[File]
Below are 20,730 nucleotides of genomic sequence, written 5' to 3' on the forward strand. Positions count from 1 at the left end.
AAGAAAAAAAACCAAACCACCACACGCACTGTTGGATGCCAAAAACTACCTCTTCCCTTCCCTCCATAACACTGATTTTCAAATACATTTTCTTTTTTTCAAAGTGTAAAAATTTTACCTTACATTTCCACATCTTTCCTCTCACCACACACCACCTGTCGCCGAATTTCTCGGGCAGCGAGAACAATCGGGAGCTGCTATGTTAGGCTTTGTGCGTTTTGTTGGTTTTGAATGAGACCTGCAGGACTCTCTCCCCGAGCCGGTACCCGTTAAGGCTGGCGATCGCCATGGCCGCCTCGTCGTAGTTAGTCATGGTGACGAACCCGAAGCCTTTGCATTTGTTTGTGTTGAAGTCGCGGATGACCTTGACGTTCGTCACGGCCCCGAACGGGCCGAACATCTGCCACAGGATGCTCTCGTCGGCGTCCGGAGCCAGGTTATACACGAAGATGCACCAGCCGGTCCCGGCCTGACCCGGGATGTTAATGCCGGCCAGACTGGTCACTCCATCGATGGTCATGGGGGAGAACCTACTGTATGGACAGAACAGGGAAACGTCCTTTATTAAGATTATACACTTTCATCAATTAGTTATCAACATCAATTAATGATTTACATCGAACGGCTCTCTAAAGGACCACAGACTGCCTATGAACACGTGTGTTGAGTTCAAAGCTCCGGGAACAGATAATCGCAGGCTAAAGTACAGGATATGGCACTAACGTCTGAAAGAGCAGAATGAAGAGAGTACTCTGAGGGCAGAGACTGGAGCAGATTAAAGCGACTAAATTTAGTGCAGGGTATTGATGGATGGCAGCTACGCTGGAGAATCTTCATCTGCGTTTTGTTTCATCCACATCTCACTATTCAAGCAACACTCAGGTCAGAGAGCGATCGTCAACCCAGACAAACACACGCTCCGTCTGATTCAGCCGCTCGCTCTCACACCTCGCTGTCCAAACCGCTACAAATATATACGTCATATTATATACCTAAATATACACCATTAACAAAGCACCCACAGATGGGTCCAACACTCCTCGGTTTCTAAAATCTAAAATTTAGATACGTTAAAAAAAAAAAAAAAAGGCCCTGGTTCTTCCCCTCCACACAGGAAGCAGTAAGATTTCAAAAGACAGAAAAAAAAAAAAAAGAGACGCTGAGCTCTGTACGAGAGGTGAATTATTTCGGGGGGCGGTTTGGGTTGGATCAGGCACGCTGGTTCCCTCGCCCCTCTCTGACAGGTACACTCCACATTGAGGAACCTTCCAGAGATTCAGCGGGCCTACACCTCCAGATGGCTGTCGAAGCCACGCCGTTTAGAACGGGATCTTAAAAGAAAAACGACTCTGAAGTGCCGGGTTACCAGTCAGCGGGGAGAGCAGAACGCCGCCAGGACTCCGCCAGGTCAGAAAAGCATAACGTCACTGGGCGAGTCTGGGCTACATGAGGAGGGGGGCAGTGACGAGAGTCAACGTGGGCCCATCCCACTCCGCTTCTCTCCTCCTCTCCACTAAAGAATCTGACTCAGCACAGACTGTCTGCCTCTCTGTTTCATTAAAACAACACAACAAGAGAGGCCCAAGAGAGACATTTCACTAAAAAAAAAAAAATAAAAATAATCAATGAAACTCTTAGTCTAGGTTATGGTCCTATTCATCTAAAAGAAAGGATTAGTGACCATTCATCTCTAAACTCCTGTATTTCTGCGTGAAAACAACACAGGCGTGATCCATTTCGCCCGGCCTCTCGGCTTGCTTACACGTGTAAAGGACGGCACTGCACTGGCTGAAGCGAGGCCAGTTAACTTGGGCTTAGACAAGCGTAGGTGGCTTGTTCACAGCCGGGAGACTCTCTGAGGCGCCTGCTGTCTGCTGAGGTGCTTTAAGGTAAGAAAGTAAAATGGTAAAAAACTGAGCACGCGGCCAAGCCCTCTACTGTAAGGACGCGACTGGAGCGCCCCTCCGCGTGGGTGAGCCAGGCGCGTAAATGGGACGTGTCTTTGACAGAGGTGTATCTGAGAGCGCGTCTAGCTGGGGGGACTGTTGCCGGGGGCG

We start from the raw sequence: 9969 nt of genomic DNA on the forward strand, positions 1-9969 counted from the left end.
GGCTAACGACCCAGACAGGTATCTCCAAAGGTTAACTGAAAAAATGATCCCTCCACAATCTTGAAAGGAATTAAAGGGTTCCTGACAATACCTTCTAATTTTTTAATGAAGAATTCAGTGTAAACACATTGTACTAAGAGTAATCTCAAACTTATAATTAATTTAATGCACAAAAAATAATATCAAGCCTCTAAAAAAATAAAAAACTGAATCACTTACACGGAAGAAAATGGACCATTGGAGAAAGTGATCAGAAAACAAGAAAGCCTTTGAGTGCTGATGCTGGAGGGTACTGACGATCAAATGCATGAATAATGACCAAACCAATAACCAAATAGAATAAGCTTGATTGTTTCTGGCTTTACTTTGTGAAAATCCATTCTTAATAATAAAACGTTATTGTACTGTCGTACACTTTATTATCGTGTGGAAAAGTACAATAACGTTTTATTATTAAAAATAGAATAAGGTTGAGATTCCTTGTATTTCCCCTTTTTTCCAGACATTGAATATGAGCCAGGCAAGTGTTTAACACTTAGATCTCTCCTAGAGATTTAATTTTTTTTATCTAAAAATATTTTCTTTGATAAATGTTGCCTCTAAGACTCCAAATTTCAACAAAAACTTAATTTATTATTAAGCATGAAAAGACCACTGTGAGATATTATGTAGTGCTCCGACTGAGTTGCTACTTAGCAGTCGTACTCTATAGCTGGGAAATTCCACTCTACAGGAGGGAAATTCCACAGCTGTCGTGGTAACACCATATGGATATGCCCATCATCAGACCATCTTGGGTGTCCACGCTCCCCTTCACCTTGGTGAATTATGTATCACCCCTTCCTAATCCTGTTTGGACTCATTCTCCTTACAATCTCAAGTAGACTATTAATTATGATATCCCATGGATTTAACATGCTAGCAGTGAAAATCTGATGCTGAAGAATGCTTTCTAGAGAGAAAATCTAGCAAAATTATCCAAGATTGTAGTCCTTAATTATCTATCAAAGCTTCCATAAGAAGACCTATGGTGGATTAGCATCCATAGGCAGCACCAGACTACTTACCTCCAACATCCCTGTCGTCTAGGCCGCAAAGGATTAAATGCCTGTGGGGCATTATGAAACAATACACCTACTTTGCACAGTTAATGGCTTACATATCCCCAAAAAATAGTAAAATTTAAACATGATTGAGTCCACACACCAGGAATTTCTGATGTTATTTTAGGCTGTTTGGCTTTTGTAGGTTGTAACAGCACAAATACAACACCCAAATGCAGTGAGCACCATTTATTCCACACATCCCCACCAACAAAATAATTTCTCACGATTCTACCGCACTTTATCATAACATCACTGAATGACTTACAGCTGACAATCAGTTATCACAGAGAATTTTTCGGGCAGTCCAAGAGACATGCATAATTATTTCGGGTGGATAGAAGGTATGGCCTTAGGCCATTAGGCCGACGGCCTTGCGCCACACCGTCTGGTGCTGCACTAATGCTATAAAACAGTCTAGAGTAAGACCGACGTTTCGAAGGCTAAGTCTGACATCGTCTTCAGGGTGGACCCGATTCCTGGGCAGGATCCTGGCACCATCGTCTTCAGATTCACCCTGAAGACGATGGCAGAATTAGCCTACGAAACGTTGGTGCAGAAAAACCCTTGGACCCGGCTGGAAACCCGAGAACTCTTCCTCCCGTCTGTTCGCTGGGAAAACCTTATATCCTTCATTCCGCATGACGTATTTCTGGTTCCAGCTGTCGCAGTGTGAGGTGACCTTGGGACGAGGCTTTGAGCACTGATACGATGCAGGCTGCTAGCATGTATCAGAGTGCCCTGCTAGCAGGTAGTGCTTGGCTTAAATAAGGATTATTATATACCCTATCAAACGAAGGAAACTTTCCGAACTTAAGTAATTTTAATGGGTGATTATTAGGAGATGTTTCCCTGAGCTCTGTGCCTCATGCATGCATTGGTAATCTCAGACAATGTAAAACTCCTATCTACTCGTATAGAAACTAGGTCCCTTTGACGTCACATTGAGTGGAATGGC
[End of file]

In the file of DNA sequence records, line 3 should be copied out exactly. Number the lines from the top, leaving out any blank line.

We start from the raw sequence: 9969 nt of genomic DNA on the forward strand, positions 1-9969 counted from the left end.